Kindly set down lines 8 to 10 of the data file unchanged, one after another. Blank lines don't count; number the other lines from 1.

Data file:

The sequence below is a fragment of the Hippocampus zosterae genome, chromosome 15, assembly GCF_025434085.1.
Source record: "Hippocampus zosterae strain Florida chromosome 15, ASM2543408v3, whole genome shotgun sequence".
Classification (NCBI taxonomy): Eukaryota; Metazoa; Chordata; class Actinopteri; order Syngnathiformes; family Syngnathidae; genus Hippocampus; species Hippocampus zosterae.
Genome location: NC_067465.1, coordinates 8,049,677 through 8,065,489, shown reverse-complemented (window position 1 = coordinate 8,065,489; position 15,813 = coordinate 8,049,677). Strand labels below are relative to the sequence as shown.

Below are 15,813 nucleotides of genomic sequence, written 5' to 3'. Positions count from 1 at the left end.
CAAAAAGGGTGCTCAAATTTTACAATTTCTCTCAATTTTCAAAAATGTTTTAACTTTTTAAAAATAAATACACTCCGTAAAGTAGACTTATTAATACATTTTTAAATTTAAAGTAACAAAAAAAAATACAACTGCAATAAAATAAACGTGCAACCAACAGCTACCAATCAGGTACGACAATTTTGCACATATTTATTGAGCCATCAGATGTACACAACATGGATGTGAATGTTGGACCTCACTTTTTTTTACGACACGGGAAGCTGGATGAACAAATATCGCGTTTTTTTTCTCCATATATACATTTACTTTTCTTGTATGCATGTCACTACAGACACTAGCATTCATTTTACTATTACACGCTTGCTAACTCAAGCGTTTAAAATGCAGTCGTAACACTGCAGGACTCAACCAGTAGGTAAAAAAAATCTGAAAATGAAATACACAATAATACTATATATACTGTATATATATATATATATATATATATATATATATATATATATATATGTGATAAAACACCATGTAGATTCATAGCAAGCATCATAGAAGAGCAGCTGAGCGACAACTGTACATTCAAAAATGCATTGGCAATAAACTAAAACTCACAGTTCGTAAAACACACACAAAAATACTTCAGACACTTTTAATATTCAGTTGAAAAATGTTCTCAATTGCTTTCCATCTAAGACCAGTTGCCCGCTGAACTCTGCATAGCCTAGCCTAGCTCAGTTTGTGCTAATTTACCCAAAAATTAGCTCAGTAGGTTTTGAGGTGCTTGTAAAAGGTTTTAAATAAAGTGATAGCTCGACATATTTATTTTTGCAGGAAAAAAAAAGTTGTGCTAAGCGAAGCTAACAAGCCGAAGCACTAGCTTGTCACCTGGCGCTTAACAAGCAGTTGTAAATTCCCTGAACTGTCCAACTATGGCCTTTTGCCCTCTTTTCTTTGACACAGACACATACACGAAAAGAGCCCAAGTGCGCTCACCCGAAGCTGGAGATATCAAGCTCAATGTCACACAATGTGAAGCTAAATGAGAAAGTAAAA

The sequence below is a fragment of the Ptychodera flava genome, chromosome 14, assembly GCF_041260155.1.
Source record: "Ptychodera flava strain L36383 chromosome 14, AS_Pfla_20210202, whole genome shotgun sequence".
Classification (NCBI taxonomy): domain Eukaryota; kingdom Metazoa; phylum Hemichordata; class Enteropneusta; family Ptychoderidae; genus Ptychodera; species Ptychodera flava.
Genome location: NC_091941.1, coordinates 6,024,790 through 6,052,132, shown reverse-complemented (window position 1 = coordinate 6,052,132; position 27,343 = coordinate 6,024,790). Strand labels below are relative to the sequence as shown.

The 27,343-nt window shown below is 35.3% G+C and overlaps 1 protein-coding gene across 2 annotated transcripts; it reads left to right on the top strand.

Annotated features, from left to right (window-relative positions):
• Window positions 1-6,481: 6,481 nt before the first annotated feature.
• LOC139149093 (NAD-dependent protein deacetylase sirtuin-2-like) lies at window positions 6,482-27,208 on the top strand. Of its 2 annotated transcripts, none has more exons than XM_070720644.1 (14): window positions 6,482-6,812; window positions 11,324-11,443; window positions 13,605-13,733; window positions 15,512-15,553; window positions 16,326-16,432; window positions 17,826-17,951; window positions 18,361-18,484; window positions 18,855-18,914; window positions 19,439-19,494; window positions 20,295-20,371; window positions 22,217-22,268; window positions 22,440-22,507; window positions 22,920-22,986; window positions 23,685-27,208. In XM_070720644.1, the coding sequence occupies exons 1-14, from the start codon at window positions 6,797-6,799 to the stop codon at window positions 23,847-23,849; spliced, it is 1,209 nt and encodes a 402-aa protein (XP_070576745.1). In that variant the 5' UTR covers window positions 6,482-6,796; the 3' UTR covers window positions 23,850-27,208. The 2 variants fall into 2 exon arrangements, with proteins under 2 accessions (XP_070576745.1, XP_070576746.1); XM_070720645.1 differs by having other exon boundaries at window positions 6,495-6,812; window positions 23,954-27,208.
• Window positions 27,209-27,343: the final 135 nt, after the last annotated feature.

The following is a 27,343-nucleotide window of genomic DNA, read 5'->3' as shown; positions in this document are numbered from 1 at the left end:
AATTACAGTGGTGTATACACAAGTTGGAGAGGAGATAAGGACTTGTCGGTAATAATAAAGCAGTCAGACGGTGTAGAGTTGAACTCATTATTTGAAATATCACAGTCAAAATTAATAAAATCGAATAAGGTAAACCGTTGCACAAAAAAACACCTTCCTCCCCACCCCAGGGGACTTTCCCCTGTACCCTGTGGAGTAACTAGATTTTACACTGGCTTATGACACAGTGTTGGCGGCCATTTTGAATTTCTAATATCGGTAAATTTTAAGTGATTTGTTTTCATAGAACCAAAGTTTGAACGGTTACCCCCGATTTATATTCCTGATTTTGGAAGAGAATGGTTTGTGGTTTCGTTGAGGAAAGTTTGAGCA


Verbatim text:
Source record: "Ptychodera flava strain L36383 chromosome 14, AS_Pfla_20210202, whole genome shotgun sequence".
Classification (NCBI taxonomy): domain Eukaryota; kingdom Metazoa; phylum Hemichordata; class Enteropneusta; family Ptychoderidae; genus Ptychodera; species Ptychodera flava.
Genome location: NC_091941.1, coordinates 6,024,790 through 6,052,132, shown reverse-complemented (window position 1 = coordinate 6,052,132; position 27,343 = coordinate 6,024,790). Strand labels below are relative to the sequence as shown.